Expressive Architecture and the Aesthetics of Meaning in Los Angeles
Architecture has a civic duty to represent the culture and heritage of the people it serves. It must embody, fundamentally, the identity...
In 2011, the city of Inglewood was on the brink of bankruptcy. After decades of decline, the city had a BBB-minus bond rating, a 17 percent unemployment rate, and crumbling infrastructure. By September 2011, the city would be cash bankrupt, unable to make payroll.
Twelve years later, it’s astonishing, inconceivable even, to recall that Inglewood was once in such disarray. Today, the city is a vibrant enclave of Greater Los Angeles and a destination for shopping, entertainment, and sports.
For all of its problems, Inglewood had one ace to play: a nearly 300-acre development site at the center of the city. Formerly home to the Hollywood Park Racetrack, the site was the largest contiguous development opportunity in urban Southern California, and it proved to be the solution to the city’s financial problems.
When James T. Butts was elected mayor in 2011, he set out to attract an NFL team to Inglewood and to build a new stadium on the Hollywood Park location. SoFi Stadium at Hollywood Park, as it would become known, catalyzed a transformative resurgence in the city and propelled Inglewood into a new era of glory.
Solving an urgent financial problem
Mayor Butts was aggressive in his pursuit of an NFL team that would move to Inglewood and shopped the Hollywood Park site as an ideal location for a stadium development. He saw a sports team as a way to lift the city out of debt and support long-term economic growth by creating jobs, supporting local businesses, and generating tax revenue—and the city had a good historical precedent as a sports hub.
When it was home to the Los Angeles Lakers and Los Angeles Kings, Inglewood was known as the City of Champions. “Sports and entertainment brings people from outside of the city into your city. They come and spend money, and they contribute to your tax space,” Mayor Butts says. “I was determined to make the city a sports and entertainment destination once again.”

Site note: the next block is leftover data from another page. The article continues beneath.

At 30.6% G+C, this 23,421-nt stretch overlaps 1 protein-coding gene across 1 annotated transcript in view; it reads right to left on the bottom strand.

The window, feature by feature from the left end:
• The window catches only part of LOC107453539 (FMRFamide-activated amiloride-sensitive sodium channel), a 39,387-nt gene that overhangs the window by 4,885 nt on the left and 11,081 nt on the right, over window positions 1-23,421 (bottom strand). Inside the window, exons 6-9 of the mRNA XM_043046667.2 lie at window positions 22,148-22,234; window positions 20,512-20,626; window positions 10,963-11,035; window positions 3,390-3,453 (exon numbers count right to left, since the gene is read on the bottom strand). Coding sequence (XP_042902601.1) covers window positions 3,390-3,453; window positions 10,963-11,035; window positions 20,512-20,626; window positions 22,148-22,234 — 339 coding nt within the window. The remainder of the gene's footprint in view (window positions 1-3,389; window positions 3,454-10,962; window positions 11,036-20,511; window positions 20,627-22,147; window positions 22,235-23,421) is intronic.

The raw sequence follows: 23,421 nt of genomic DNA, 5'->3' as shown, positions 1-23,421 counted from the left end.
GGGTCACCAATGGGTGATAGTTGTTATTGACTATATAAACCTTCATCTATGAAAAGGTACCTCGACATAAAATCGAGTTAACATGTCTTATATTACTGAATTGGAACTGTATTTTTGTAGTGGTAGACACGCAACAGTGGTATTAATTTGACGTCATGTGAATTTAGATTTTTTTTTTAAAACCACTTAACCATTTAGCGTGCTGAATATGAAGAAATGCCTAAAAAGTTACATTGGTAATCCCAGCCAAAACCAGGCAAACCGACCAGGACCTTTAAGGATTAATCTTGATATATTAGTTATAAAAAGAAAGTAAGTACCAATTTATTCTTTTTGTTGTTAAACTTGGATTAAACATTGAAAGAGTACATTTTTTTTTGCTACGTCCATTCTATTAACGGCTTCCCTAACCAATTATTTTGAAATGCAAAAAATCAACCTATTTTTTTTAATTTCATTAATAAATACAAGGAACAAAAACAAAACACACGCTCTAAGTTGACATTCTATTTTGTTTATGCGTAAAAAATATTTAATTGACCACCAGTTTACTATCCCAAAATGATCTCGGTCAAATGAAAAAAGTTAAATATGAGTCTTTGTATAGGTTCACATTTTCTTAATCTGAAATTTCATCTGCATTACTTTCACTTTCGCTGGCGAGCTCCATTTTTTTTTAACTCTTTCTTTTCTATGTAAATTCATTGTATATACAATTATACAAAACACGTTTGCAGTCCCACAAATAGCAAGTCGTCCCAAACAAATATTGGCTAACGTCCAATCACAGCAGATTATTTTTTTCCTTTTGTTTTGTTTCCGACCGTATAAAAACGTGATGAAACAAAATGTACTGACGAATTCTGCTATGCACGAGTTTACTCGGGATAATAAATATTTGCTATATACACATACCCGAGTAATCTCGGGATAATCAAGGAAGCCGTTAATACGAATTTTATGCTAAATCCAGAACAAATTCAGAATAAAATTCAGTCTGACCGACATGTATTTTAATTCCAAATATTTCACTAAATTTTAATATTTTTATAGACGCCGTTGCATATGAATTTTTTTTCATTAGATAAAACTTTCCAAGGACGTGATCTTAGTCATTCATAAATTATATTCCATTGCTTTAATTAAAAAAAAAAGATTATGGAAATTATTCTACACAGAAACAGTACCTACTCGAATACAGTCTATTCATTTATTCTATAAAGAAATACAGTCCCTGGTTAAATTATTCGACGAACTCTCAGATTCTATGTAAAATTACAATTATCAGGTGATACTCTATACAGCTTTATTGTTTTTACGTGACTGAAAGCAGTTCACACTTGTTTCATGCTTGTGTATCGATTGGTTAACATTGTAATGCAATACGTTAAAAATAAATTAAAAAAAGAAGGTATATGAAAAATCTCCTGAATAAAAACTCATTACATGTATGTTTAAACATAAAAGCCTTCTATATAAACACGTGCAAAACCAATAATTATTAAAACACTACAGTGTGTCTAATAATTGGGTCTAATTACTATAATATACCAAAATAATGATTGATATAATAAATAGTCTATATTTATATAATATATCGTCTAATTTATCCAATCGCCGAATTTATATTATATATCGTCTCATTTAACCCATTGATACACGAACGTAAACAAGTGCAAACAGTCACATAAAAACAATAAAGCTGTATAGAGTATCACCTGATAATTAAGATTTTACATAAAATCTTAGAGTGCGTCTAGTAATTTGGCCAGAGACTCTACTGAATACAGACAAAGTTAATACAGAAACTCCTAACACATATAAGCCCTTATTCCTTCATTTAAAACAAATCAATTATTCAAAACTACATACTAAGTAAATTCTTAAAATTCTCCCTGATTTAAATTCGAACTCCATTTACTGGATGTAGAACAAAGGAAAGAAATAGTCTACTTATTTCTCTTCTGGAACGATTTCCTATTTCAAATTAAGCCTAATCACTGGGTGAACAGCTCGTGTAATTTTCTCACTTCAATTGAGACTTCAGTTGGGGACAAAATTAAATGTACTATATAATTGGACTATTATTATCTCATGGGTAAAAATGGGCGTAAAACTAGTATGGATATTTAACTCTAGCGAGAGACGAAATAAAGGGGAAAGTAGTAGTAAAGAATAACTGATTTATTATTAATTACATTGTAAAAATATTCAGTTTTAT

NFL teams showed enthusiastic interest in the development site, and in early 2014, Stan Kroenke, a real estate mogul and owner of the Los Angeles Rams, announced plans to develop an NFL stadium and relocate the Rams to the site. Then, the Chargers also announced plans to relocate to the city, giving Inglewood two NFL teams to drive growth. In the years since, the Los Angeles Clippers have also relocated to Inglewood. That team will play at the Intuit Dome, a basketball stadium that is currently under construction amid plans for it to open next year.
A stadium was the crown jewel of a larger mixed-use district at Hollywood Park, which includes housing, office, retail, a hotel, and 25 acres (10 ha) of outdoor space, developed by the Hollywood Park Land Co., a joint venture between the Kroenke Group and Stockbridge Capital Group. An analysis at the time from the Associated Press found that the project would generate $100 million in tax revenue in the first five years, and the developer estimated the project would generate more than $1 billion in the first 25 years.
“It was a boon for Inglewood financially at a time when they were teetering on bankruptcy,” says Tim Kawahara, executive director of the Ziman Center for Real Estate at UCLA’s Anderson School of Management. “There was some concern from the community, but all in all, it was a fairly easy sell to have investment come into an underinvested city and put it [on much better] financial footing.”
Stan Kroenke’s vision
From the Hollywood Park redevelopment’s conception, Stan Kroenke wanted to create a world-class entertainment venue that would bring cachet to Inglewood. “He wanted to do something that was extraordinary,” says Scott Hunter, regional director and partner at HKS, the architecture firm behind SoFi Stadium. “He wanted us to do something that had never been done before.”
The 70,000-seat stadium took six years to build and cost an estimated $5 billion. The site had been previously entitled for a residential mixed-use neighborhood with ground-level retail, according to Hunter, but the addition of a stadium transformed the initial vision and amplified the potential benefits. “It is really rare to have a 300-acre [120 ha] parcel of land available in the heart of a major metropolitan city,” Hunter notes. “The insertion of a stadium of this scale and magnitude was a real game changer [for] what this site could turn into.”